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The Japanese Research Vessel Mirai
The Japanese Research Vessel Mirai (Credit: Sergio Pezoa, NOAA)
Some of PSD's instruments on the ship's pilot house
Some of PSD's instruments aboard the ship (Credit: Sergio Pezoa, NOAA)
77N, 168W: Area in the Arctic Ocean where the ship will be stationed for 20 days taking observations
77N, 168W: Area in the Arcitic Ocean where the ship will be stationed for 20 days taking observations

A seat in the Arctic

PSD to measure air-sea interactions as part of study to improve midlatitude weather forecasts

August 27, 2014

In a remote area north of Alaska in the frigid Arctic Ocean (at 77N, 168W), the Japanese research ship Mirai will be "seated" for 20 days to collect a variety of observations. As part of the “MR14-04” research expedition, a suite of instruments from the NOAA Earth System Research Laboratory’s Physical Sciences Division (PSD) will measure the exchange (or flux) of heat, water vapor, and momentum between the atmosphere and the ocean. Organized by the National Institute of Polar Research in Japan, the main focus of the cruise is to study the biochemical coupling between the air and sea under stormy conditions, and understanding how arctic atmospheric soundings might improve mid-latitude weather forecasts.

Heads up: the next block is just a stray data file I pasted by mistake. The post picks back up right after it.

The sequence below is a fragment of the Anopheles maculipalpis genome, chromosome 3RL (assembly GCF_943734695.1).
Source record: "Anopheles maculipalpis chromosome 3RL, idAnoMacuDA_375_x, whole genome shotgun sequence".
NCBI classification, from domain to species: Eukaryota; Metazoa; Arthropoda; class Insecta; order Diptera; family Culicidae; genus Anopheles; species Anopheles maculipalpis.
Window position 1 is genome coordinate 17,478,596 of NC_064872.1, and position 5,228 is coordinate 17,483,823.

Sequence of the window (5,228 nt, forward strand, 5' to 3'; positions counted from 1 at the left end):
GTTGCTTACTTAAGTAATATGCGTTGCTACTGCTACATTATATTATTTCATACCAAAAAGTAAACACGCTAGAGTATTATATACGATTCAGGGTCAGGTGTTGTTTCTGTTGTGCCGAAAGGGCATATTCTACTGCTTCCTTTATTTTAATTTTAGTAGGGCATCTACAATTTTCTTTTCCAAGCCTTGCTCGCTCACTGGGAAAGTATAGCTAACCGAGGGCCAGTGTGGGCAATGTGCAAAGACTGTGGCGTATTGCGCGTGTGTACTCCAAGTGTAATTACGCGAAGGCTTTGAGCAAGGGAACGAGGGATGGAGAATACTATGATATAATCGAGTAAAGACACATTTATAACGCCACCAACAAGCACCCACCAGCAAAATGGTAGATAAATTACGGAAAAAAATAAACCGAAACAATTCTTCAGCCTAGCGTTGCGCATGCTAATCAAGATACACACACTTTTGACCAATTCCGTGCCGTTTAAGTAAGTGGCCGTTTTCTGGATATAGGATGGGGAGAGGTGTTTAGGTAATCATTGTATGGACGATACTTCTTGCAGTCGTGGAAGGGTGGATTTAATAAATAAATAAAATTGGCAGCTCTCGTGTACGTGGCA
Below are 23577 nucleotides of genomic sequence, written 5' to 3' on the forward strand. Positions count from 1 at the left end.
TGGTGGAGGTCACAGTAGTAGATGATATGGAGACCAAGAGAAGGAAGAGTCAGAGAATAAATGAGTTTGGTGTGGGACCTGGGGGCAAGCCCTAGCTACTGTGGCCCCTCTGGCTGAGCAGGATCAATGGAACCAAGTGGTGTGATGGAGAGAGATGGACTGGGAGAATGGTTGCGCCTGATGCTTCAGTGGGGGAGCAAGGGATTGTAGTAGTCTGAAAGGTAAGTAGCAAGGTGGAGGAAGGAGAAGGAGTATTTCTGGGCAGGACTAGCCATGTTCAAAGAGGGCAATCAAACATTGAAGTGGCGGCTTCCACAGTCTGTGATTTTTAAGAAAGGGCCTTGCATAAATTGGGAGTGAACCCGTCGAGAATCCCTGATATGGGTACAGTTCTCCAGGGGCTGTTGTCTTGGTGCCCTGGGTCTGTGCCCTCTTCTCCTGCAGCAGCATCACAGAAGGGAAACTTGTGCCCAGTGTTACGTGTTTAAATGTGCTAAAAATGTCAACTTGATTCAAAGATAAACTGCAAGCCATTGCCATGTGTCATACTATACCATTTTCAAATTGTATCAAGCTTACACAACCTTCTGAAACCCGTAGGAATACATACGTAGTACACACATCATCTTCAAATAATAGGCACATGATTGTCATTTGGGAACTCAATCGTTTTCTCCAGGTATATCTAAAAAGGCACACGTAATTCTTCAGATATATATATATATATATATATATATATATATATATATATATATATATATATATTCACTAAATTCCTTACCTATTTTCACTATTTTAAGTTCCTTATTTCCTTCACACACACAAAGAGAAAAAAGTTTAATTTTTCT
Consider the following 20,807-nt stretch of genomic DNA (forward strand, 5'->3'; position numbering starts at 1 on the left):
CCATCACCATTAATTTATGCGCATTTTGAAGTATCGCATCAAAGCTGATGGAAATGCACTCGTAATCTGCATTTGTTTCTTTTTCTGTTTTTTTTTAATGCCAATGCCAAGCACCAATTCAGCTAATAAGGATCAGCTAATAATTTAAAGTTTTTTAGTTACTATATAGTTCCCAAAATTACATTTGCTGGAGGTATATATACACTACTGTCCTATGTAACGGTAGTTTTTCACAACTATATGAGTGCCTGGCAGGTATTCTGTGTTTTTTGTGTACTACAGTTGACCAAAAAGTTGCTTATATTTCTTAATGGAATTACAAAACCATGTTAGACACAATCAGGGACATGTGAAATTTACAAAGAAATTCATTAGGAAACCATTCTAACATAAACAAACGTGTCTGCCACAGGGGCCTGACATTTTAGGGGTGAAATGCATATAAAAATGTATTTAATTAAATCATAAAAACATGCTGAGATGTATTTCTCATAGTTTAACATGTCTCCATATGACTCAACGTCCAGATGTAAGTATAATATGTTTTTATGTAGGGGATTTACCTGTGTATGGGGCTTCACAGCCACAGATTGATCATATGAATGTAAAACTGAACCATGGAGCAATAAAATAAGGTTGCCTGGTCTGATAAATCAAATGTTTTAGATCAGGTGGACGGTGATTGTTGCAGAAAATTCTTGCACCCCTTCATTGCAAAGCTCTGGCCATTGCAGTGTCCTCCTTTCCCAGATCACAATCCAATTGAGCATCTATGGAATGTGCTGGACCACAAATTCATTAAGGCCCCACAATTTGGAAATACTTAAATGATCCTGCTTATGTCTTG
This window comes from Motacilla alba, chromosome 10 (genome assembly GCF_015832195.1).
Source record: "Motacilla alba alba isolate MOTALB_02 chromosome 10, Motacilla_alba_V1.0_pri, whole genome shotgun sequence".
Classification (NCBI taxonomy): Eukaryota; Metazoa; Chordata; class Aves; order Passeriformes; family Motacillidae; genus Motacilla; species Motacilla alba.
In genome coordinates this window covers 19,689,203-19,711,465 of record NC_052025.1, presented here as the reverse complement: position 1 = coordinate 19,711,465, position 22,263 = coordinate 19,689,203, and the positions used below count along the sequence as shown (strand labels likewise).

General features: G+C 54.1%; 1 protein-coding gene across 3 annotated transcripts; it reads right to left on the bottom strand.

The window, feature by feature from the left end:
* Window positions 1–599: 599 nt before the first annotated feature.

"There is considerable interest in the atmospheric connection between the Arctic and mid-latitudes,” says Byron Blomquist, a CIRES researcher at PSD, "but currently, the amount of arctic sounding data available for assimilation into forecast models is limited."

Blomquist is responsible for monitoring PSD's measurements and maintaining the equipment, which is mounted high atop the ship’s main mast and on the pilot house.

The other measurement systems aboard the ship include a dual-polarization C-band Doppler radar, lidar, ceilometer, disdrometers, a micro-rain radar, a sky radiometer, surface meteorology and radiation sensors, sea surface temperature sensors, an ocean temperature/salinity profiling and sampling array (CTD), oceanic turbulence sensors, and analyzers for atmospheric and oceanic carbon dioxide and methane concentrations. In addition, there will be up to eight weather balloon launches per day.

“PSD’s collaboration will help quantify the important exchange of heat between the ocean and atmosphere,” says Blomquist, “at the peak of the summer melt season and subsequent onset of sea-ice regrowth in October."

The observations from the Mirai will complement the SWERUS-C3 Arctic research cruise already underway on the Swedish icebreaker Oden, and will also provide important background for a scheduled 2015 research cruise on the R/V Sikuliaq targeting wave-sea ice interactions.

The Mirai departs Dutch Harbor, AK on August 30th and returns to port on October 10th in Yokohama, Japan.

Contacts

  • Byron Blomquist, CIRES Researcher at NOAA/ESRL Physical Sciences Division, 303-497-6287
  • Barb DeLuisi, Communication Specialist, NOAA/ESRL Physical Sciences Division, 303-497-4233